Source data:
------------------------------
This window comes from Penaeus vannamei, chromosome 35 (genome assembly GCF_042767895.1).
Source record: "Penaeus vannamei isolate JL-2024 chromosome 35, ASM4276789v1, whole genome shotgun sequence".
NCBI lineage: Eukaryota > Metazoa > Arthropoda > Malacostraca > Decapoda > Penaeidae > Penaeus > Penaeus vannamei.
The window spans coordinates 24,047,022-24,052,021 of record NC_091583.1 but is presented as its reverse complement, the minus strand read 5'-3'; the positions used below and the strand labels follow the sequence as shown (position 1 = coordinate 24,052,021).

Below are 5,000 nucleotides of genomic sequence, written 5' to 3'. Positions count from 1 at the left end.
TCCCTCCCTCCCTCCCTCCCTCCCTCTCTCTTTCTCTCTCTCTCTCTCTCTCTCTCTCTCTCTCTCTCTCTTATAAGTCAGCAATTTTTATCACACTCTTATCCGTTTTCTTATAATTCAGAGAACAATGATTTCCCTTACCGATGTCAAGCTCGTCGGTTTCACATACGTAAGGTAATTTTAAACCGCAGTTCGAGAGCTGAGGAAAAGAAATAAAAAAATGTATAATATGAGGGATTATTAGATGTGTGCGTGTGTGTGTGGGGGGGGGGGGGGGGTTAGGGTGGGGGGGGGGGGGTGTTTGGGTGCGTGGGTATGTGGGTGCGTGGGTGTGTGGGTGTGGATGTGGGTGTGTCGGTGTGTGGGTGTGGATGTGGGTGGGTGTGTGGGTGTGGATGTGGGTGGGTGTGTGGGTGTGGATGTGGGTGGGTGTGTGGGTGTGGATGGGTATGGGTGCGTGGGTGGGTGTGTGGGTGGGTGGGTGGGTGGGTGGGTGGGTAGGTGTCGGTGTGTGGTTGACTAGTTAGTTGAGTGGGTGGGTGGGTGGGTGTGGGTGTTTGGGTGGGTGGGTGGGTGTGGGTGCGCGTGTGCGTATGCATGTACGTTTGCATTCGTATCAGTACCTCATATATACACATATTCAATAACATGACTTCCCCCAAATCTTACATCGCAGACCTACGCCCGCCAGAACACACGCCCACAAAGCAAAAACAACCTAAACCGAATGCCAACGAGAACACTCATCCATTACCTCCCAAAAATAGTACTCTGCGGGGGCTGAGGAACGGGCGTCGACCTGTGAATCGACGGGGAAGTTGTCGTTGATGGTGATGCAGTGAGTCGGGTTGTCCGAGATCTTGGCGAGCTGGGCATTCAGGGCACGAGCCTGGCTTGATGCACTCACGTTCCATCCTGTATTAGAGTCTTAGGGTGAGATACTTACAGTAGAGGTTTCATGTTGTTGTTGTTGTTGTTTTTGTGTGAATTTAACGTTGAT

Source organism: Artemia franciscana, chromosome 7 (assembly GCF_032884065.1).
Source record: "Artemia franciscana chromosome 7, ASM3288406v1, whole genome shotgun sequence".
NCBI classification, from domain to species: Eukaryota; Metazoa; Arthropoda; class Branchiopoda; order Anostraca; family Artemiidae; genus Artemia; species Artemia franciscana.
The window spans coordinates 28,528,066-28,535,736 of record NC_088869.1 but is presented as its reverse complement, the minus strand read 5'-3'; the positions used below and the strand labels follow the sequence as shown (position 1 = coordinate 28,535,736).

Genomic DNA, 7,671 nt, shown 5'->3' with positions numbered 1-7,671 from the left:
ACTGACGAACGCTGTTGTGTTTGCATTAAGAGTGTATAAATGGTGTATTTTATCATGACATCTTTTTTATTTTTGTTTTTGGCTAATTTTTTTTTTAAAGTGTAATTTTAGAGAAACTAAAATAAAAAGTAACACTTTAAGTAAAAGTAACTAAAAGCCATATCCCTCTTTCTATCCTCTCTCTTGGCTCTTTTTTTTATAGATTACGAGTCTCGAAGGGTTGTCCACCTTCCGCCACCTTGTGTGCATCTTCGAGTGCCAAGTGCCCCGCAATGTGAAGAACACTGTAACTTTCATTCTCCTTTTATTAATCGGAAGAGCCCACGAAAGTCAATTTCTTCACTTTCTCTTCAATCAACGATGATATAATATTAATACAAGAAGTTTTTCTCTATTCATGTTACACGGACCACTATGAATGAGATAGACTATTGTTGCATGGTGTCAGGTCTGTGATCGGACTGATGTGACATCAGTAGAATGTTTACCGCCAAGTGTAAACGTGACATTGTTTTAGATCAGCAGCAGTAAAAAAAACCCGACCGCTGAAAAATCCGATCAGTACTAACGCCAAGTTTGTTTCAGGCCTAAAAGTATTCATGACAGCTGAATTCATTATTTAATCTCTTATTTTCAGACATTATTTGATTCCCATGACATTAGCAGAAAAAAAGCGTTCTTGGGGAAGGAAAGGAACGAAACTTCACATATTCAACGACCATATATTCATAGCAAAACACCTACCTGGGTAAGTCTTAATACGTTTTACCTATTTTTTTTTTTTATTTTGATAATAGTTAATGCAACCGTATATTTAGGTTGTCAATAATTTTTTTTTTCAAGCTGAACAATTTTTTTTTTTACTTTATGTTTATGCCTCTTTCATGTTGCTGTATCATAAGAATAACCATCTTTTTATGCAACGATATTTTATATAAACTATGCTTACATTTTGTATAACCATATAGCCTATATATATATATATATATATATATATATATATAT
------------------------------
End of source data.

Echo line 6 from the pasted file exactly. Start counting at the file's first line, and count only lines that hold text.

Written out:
TCCCTCCCTCCCTCCCTCCCTCCCTCTCTCTTTCTCTCTCTCTCTCTCTCTCTCTCTCTCTCTCTCTCTCTTATAAGTCAGCAATTTTTATCACACTCTTATCCGTTTTCTTATAATTCAGAGAACAATGATTTCCCTTACCGATGTCAAGCTCGTCGGTTTCACATACGTAAGGTAATTTTAAACCGCAGTTCGAGAGCTGAGGAAAAGAAATAAAAAAATGTATAATATGAGGGATTATTAGATGTGTGCGTGTGTGTGTGGGGGGGGGGGGGGGGTTAGGGTGGGGGGGGGGGGGTGTTTGGGTGCGTGGGTATGTGGGTGCGTGGGTGTGTGGGTGTGGATGTGGGTGTGTCGGTGTGTGGGTGTGGATGTGGGTGGGTGTGTGGGTGTGGATGTGGGTGGGTGTGTGGGTGTGGATGTGGGTGGGTGTGTGGGTGTGGATGGGTATGGGTGCGTGGGTGGGTGTGTGGGTGGGTGGGTGGGTGGGTGGGTGGGTAGGTGTCGGTGTGTGGTTGACTAGTTAGTTGAGTGGGTGGGTGGGTGGGTGTGGGTGTTTGGGTGGGTGGGTGGGTGTGGGTGCGCGTGTGCGTATGCATGTACGTTTGCATTCGTATCAGTACCTCATATATACACATATTCAATAACATGACTTCCCCCAAATCTTACATCGCAGACCTACGCCCGCCAGAACACACGCCCACAAAGCAAAAACAACCTAAACCGAATGCCAACGAGAACACTCATCCATTACCTCCCAAAAATAGTACTCTGCGGGGGCTGAGGAACGGGCGTCGACCTGTGAATCGACGGGGAAGTTGTCGTTGATGGTGATGCAGTGAGTCGGGTTGTCCGAGATCTTGGCGAGCTGGGCATTCAGGGCACGAGCCTGGCTTGATGCACTCACGTTCCATCCTGTATTAGAGTCTTAGGGTGAGATACTTACAGTAGAGGTTTCATGTTGTTGTTGTTGTTGTTTTTGTGTGAATTTAACGTTGAT